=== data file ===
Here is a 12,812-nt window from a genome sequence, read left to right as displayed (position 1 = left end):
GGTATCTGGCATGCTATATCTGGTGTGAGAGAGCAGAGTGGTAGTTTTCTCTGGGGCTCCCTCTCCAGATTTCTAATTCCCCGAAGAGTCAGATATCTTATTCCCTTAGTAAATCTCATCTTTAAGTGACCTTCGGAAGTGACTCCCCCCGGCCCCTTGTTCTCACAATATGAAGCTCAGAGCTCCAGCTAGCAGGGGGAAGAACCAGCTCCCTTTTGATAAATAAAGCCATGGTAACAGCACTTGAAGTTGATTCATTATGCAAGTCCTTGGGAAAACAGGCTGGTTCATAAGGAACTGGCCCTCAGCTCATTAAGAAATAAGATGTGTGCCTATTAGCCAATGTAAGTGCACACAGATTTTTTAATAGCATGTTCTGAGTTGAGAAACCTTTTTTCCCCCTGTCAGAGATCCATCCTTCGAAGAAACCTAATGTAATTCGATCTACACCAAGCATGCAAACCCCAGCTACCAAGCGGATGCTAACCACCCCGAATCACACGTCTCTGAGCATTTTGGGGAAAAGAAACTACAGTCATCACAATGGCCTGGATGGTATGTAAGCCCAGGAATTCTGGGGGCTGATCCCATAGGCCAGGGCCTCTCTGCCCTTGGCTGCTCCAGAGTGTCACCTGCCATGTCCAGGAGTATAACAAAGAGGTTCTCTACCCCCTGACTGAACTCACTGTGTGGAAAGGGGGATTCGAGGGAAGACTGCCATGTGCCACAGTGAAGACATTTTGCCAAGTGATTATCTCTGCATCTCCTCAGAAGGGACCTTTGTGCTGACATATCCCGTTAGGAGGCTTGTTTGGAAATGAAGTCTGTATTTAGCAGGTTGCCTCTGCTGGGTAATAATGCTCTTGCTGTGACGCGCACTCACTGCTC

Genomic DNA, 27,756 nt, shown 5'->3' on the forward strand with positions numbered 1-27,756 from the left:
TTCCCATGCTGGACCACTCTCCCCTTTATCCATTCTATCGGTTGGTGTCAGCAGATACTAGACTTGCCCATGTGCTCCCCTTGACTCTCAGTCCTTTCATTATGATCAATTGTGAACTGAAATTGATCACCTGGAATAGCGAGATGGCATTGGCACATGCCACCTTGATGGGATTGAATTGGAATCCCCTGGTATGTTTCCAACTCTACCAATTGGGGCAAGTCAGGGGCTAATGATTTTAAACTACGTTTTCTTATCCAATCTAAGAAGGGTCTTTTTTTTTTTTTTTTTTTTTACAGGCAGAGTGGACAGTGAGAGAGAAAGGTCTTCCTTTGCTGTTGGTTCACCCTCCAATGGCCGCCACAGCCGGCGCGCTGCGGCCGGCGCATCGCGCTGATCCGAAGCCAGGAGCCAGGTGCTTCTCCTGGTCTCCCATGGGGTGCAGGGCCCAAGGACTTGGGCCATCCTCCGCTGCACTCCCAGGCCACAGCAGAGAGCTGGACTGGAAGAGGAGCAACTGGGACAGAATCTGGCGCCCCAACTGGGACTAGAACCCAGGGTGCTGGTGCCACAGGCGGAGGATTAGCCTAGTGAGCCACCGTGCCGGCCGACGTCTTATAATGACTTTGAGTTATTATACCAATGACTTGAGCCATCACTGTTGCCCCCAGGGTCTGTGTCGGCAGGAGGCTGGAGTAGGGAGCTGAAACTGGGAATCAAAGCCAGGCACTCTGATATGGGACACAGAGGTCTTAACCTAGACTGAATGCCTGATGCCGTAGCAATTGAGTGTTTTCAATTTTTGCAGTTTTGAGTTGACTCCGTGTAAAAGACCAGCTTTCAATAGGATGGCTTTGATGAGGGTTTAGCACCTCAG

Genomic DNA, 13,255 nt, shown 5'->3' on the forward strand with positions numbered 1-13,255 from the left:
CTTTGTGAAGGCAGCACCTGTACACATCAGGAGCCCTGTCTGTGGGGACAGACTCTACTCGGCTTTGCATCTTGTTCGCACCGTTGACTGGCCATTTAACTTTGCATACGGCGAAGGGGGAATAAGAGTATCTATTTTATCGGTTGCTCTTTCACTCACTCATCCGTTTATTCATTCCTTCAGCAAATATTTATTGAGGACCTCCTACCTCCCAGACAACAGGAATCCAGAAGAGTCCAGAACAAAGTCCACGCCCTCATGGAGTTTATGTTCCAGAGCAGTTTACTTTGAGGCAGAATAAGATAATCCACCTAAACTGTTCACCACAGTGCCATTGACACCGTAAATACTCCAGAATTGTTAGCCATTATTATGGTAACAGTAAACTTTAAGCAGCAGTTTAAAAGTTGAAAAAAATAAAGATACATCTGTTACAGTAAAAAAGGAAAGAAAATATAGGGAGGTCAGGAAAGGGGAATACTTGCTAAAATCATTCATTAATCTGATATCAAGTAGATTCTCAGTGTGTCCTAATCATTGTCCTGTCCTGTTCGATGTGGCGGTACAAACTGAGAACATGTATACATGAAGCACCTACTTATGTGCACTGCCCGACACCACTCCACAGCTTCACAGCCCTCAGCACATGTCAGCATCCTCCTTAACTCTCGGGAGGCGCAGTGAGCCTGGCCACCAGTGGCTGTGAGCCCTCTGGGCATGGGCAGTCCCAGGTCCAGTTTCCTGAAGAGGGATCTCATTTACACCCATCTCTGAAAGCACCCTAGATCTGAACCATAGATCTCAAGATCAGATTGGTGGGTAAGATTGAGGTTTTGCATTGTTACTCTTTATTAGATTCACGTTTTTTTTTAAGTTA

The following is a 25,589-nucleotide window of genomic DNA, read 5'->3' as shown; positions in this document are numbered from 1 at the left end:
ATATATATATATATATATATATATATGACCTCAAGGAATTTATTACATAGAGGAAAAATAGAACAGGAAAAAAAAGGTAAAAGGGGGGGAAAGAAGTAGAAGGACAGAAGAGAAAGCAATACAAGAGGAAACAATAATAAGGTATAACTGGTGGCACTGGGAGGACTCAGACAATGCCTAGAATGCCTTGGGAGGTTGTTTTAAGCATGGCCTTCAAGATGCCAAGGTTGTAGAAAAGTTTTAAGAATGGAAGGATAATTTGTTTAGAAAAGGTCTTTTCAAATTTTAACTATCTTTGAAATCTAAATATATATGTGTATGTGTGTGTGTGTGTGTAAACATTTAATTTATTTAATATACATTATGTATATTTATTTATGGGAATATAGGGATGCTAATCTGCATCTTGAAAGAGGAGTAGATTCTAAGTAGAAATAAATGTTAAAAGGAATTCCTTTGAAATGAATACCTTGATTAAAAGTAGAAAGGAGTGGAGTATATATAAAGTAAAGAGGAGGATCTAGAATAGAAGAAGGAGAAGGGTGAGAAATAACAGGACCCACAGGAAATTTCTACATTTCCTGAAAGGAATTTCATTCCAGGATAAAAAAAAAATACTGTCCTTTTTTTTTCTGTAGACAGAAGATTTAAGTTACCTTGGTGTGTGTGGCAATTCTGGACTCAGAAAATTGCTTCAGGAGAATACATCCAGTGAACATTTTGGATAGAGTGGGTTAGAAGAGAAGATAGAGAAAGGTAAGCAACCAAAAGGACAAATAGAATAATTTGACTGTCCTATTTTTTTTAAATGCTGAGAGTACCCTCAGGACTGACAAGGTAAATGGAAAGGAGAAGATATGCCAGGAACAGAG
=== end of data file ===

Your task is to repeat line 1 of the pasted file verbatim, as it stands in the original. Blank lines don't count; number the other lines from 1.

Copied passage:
Here is a 12,812-nt window from a genome sequence, read left to right as displayed (position 1 = left end):